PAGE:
17 September 1888
The detective officers engaged in the case are more hopeful than they have been before. It is stated that they have some fresh information, which encourages them to hope that before the week is over they will be able to solve the mystery.
Considerable excitement existed at Holloway on Saturday in consequence of it being known that the police had obtained some important information in reference to the lunatic arrested there on Thursday. He is said to be a master German pork butcher, and has been in the habit of carrying large, sharp knives. He has been absent from home frequently during the past 10 weeks, and it is therefore believed that he has been missing about the times of the murders. It is ascertained that he entirely changed his clothes after the murder.
Very grave doubt now exists as to the exact time when the woman Chapman was murdered. Mrs. Durrell made a statement on Wednesday to the effect that at about half past five in the morning of the murder of Mrs. Chapman she saw a man and a woman conversing outside 29 Hanbury street, the scene of the murder, and that they disappeared very suddenly. Mrs. Durrell was taken to the mortuary, and identified the body of Chapman as that of the woman whom she saw in Hanbury street. This agrees with the evidence of Richardson and another witness; but the doctor's opinion is that the woman was killed two hours before he saw the body, which would make it about half past four o'clock.
The attention of the police has been directed to a suspicious incident which occurred on Saturday. About ten o'clock in the evening a man passed through the Tower Subway from the Surrey to the Middlesex side, and said to the caretaker, "Have you caught any of the Whitechapel murderers yet?" He then produced a knife, about a foot in length, with a curved blade, and remarked, "This will do for them." He was followed but ran away, and was lost sight of near Tooley street. The following is a description of the man:- Age, about 30; height, 5ft 3in; complexion and hair dark, with moustache and false whiskers, which he pulled off while running away. Dress, new black diagonal suit and light overcoat, and dark cloth double peak hat.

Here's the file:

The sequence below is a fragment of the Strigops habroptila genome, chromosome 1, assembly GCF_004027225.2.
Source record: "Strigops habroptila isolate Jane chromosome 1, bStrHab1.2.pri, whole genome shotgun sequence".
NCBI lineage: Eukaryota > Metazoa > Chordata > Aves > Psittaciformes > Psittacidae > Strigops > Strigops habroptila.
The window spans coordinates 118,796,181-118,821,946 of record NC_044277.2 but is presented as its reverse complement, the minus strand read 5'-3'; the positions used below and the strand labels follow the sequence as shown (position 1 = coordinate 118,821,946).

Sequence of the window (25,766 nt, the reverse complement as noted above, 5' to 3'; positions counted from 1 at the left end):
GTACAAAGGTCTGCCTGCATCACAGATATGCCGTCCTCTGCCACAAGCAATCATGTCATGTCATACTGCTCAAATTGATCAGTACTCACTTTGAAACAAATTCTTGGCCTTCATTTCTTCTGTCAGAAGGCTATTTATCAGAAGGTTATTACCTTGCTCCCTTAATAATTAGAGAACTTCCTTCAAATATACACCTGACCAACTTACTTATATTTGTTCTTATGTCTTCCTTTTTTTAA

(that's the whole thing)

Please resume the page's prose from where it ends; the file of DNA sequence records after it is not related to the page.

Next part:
The man arrested in suspicion of being concerned in the Spitalfields murder is still detained pending further inquiries.
Mrs. Lloyd, who is stated to have given a graphic description of the supposed murderer, has been closely questioned by the police, and now denies that she saw a man with a knife running away. These unfounded reports are giving the police much unnecessary trouble.
A man named William Harley, of 75 New street, Stepney, while going home on Friday night, was attacked by four men at the back of the London Hospital. One caught him by the neck, two by the arms and legs, and one put a handkerchief over his mouth. He was thrown to the ground, and his pockets were rifled. A policeman soon afterwards arrested a man who seemed to be running from somebody, but Harley could not identify him as one of his assailants.
A young collier, named Thomas Clewes, 20 years of age, employed at Hanley and Bucknall Colliery, on Saturday entered the house of a young widow, Mrs. Mary Bonell, of 8 Washerwall road, Bucknall, with whom he had been keeping company, and, attacking her with a large axe, inflicted such terrible injuries that it is considered impossible that she can recover. The woman is about eight years older than Clewes, and has been a widow two years, having been left with three children. She is in well to do circumstances, and lives on a small farm presented to her by her father, Clewes having during the past fortnight assisted her in harvesting operations in connection with the same. Although the two have lived for a considerable period on terms of great intimacy, she has latterly preferred the attentions of a brother of her late husband, and this has so aroused the jealousy of Clewes that on the previous Sunday he forcibly entered her house by a small window, and, presenting a loaded pistol at her head, threatened, in the presence of her children, to take her life. A warrant was then issued for his apprehension, but owing to the sympathy of the neighbours it was impossible to put it in execution. He had, however, remained in the locality, and although Mrs. Bonell had been in such fear of him that for the past few nights she had not dared to occupy her own dwelling, Clewes on Saturday morning availed himself of her return home to milk her cattle, and following her into the house dashed the axe into her brains in the presence of one of her young daughters. The wound penetrated over an inch into the skull. He then fled, and although a large force of police assisted by dogs, have scouted the surrounding country, his whereabouts has not yet been ascertained. From the fact that he had said goodbye to his friend, it is conjectured that he has committed suicide.